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Re^2: RFC: Emulating the monastery voting system

by biohisham (Priest)
on Sep 12, 2015 at 08:38 UTC ( #1141748=note: print w/replies, xml ) Need Help??


in reply to Re: RFC: Emulating the monastery voting system
in thread RFC: Emulating the monastery voting system

Oh yeah, I am having heaps of fun and a sense of purpose. Similar to what I feel when I first joined the Monastery as a Perl rookie. The website is about researchers and mentoring of junior students through a QA like forum, imparting them with soft skills, communication skills and networking: effectively making use of the collective wisdom of all members. Anonymous users should not be given a lot of freedom on what they can do around particularly with regard to voting. Voting will be a privilege given to registered members only. That way I can avoid encouraging malicious downvoting.

Regarding the 'butt of the downvotes'; I don't think I fully understand you there. If you mean by that my idea of calculating reputation loss based on the average downvotes for the past week, my assumption is that the website users won't be giving a lot of downvotes therefore the average will be quite low and in that case it will be quickly surpassed by the downvotes that one node may receive, resulting in over-penalizing the OP. So I'd probably avoid that form of cruelty altogether.



Something or the other, a monk since 2009

Replies are listed 'Best First'.
Re^3: RFC: Emulating the monastery voting system
by Anonymous Monk on Sep 12, 2015 at 08:49 UTC

      Ahem ... maybe not one of my better posts ... but, nevertheless, a pretty long-standing rejoinder to the notion that “there will not be a significant number of down-votes.”   This is not the case, and it therefore should enter into your plans for your system.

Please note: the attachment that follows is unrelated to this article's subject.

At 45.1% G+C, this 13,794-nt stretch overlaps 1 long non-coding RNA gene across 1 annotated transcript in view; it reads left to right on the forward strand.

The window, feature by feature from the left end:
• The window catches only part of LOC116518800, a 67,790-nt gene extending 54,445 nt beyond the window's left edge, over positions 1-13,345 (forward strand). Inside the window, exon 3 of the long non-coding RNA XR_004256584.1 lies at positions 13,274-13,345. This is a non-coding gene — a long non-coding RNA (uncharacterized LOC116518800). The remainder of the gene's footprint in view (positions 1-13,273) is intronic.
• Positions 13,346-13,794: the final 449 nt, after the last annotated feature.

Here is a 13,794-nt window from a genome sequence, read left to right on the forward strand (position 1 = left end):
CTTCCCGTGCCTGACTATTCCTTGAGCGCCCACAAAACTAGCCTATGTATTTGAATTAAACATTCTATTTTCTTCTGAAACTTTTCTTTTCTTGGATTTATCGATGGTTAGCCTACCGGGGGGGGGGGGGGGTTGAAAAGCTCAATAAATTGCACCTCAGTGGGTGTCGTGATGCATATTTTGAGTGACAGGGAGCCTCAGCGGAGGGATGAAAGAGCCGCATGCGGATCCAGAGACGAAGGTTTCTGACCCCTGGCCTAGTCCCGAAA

Within ten minutes of the posting of almost any comment bearing my name, I will see Reputation -n, where n varies between 1 and 7.   (This post, of course, will undoubtedly garner a higher count.)   Over the course of the days that follow, the reputation-tally will usually turn slightly positive.

      A simple Google search on the term downvote AND forum is actually quite interesting.   There is a lot of human psychology at play here, and if there’s one thing that the Internet cultural experience has taught us, it is that human beings are far more competitive ... and hurt-able ... than they care to admit.   Most people would not put up with the things that I choose to.   Your voting strategy will have a subtle yet profound impact on the profitability culture of your site, and you should consider it carefully.   (Many people would never dream of putting up with the things that I do, for any length of time at all.)

      I remain persuaded that your forum need only have an easy link:   “Did you find this post helpful?”   And then, to include a minimum upvote-count as part of the available search criteria.   When searching for relevant content, I frankly don’t care how many people pissed in a person’s campfire:   I want to know how many other people found it useful.   I do not want the numbers to be totaled or otherwise mixed, and I do want the ability to be able to filter by that (positive-only) number.

        I could tap-dance around it but we're past that. You are completely wrong. All I read when shopping is the bad reviews; to see if any hold water. Good reviews are non-sense, just like upvotes from strangers. There are many persons who *like* kęstur hįkarl. There are Bronies and Juggalos. There are legions of fans of music so stupid, awful, and moronic it boggles anyone who takes music seriously. A five star review is tripe and it might have been paid for to boot. 10,000 Likes for yellowcake is what got Iraq trashed. A system built without a means of dissenting feedback is a system for propaganda and mutual masturbation.

        Your posts have been straying back into positive territory lately because you've been posting more sensible answers. It's not bad stars, it's a reflection of what you put into this place.

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